Suppose that we want to estimate the value of the PDF $P(X)$ at point $x$. Then, we can place a window function at $x$ and determine how many observations $x_i$ fall within our window or, rather, what is the contribution of each observation $x_i$ to this windowing

The PDF value $P (x)$ is then the sum total of the contributions from the observations to this window

Let $(x_1,x_2,\ldots, x_n)$ be an iid sample drawn from some distribution with an unknown density $\mathcal{f}$. We are interested in estimating the probability distribution $\mathcal{f}$. Its parzen window estimate is defined as \[ \hat{f}_h(x) = \frac{1}{n}\sum_{i=1}^n K_h (x - x_i) \quad = \frac{1}{nh} \sum_{i=1}^n K\Big(\frac{x-x_i}{h}\Big) \] Where $\mathcal{K}$ is called the kernel,$h$ is called its bandwidth,$k_h$ is called a scaled kernel

Kernel density estimates are related to histograms,but possess properties like smoothness or smoothness by using a suitable kernel.

Commonly used kernel functions are uniform,gaussian,Epanechnikov etc

Superposition of kernels centered at each data point is equivalent to convolving the data points with the kernel.we are smoothing the histogram by performing convolution with a kernel. Different kernels will produce different effects.

Rectangular windows

For univariate case the rectangular windows encloses k examples about a region of width h centered about x on the histogram.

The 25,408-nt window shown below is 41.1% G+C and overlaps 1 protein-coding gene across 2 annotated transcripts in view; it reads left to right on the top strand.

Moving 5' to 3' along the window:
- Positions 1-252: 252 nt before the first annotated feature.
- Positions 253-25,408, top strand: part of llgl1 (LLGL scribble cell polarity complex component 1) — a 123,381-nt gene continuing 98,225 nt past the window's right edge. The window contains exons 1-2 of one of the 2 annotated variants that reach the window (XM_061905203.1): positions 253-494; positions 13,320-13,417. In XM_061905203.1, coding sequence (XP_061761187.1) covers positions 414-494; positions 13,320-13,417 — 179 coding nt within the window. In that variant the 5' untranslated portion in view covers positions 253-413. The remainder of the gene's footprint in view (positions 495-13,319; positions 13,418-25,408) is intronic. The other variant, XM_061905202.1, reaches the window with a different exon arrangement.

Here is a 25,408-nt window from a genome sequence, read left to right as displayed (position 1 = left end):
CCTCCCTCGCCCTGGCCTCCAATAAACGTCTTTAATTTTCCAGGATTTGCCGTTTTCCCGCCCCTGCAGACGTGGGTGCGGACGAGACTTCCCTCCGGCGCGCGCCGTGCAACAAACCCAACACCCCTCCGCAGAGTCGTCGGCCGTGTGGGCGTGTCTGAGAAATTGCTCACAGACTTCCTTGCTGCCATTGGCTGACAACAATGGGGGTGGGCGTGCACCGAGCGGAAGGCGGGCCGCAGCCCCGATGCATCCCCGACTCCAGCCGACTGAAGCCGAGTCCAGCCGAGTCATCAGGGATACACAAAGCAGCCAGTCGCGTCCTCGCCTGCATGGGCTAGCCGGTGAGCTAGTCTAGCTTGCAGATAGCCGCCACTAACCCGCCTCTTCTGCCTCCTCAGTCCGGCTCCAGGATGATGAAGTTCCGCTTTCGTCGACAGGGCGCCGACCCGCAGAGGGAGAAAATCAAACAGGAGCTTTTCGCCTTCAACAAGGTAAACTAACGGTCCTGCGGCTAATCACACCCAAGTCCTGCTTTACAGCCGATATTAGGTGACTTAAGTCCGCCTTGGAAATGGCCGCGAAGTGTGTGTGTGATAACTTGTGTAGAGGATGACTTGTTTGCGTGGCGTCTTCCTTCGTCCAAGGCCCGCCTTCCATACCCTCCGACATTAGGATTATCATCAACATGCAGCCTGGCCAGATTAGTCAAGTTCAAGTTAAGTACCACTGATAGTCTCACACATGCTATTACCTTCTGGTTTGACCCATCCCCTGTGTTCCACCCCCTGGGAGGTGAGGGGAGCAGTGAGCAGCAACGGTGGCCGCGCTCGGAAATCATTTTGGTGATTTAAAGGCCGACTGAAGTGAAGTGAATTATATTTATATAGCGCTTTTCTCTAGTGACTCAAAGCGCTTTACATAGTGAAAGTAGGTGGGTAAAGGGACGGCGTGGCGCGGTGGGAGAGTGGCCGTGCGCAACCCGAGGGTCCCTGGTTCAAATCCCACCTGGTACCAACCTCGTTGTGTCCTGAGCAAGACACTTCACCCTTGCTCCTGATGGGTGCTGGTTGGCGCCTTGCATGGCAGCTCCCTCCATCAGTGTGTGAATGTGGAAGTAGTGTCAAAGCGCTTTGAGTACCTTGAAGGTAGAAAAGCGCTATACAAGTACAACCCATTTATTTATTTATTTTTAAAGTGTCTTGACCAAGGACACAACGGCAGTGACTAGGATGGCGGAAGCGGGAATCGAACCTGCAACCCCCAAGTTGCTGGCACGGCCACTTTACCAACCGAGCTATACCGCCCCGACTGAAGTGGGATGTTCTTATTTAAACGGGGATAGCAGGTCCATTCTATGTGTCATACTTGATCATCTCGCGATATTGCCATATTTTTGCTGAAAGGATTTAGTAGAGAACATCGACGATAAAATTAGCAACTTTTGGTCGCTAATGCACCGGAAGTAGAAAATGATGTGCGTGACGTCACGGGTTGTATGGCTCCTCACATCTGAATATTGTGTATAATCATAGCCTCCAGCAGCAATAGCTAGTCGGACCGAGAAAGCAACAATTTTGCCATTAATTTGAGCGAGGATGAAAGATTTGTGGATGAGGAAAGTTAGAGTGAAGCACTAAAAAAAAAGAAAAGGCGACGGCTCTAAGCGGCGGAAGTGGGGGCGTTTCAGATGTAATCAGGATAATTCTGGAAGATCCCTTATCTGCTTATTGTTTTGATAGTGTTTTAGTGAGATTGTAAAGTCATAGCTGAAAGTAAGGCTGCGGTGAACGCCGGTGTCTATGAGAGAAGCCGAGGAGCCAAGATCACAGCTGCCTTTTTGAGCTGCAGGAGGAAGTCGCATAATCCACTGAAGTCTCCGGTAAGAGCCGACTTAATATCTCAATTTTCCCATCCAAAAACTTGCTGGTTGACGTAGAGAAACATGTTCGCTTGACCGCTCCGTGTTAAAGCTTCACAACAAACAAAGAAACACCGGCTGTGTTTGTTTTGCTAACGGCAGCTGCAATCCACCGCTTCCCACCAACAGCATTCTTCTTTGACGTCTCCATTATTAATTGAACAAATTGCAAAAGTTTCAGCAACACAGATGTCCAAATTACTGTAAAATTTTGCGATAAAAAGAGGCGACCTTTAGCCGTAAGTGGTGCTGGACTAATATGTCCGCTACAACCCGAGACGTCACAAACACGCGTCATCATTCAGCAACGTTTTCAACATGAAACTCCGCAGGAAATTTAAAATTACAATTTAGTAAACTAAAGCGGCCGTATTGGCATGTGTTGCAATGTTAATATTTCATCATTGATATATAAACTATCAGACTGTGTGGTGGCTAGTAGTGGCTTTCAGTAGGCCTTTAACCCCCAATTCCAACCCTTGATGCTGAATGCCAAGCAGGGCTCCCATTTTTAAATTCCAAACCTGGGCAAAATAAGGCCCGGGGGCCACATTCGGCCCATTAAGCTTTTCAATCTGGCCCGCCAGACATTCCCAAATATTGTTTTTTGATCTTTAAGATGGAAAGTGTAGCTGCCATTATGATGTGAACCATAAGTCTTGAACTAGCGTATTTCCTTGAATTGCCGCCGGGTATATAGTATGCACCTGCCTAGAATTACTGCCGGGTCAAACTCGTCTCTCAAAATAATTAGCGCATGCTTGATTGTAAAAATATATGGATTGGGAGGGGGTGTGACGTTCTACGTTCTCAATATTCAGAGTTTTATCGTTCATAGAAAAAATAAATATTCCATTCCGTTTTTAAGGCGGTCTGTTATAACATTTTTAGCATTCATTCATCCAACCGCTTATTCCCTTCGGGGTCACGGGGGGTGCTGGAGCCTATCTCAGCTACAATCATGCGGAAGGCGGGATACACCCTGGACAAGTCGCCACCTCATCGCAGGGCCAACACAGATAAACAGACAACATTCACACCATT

To find the number of examples that fall within this region ,the kernel function is defined as

\begin{equation*} k(x) = \begin{cases} 1 & |x| \le h,\\ 0 & otherwise \end{cases} \end{equation*} hence total number of bins of histogram be 180,hence bin width is 1.Let us apply a window function with bandwidth 6,12,18 etc and observe the effect on histogram

The kernel density estimate using parzen window of bandwidth 6,12 and 18 are shown in figure fig:image2.

bandwidth 6
bin width 12
bin width 18
rectangular window
fig:image2

Gaussian Windwos

The kernel function for the gaussian window is defined as \begin{eqnarray*} k(x) = C*exp\Big(-\frac{x^2}{2*\sigma^2}\Big) \end{eqnarray*} Instead of a parze rectangular window let us apply a gaussian window of width 6,12 and 18 and observe the effects on the histogram
bandwidth 6
bin width 12
bin width 18
Gaussian window
fig:image4
It can be seen that estimate of PDF is smooth,however the bandwidth plays an important role in the estimated PDF.A small bandwidth of 6 estimates a bimodal PDF width peaks well seperated. A bandwidth of 12,still is bimodal however the peaks are no longer seperated. A larger bandwidth of 16 estimates a unimodal PDF.

The bandwidth of the kernel is a free parameter which exhibits a strong influence on estimate of the PDF.Selecting bandwidth is a tradeoff between accuracy and generality.

Code

The class Histogram contains methods to perform kernel density estimation for 1D histogram using rectangular and gaussian windows.The definition for Histogram class can be found in files Histogram.cpp and Histogram.hpp.The code can be found at https://github.com/pi19404/m19404/tree/master/OpenVision/ImgProc The file to test the kernel density estimation is kde_demo.cpp and can be found in https://github.com/pi19404/m19404/tree/master/OpenVision/demo To compile the code for kde_demo run command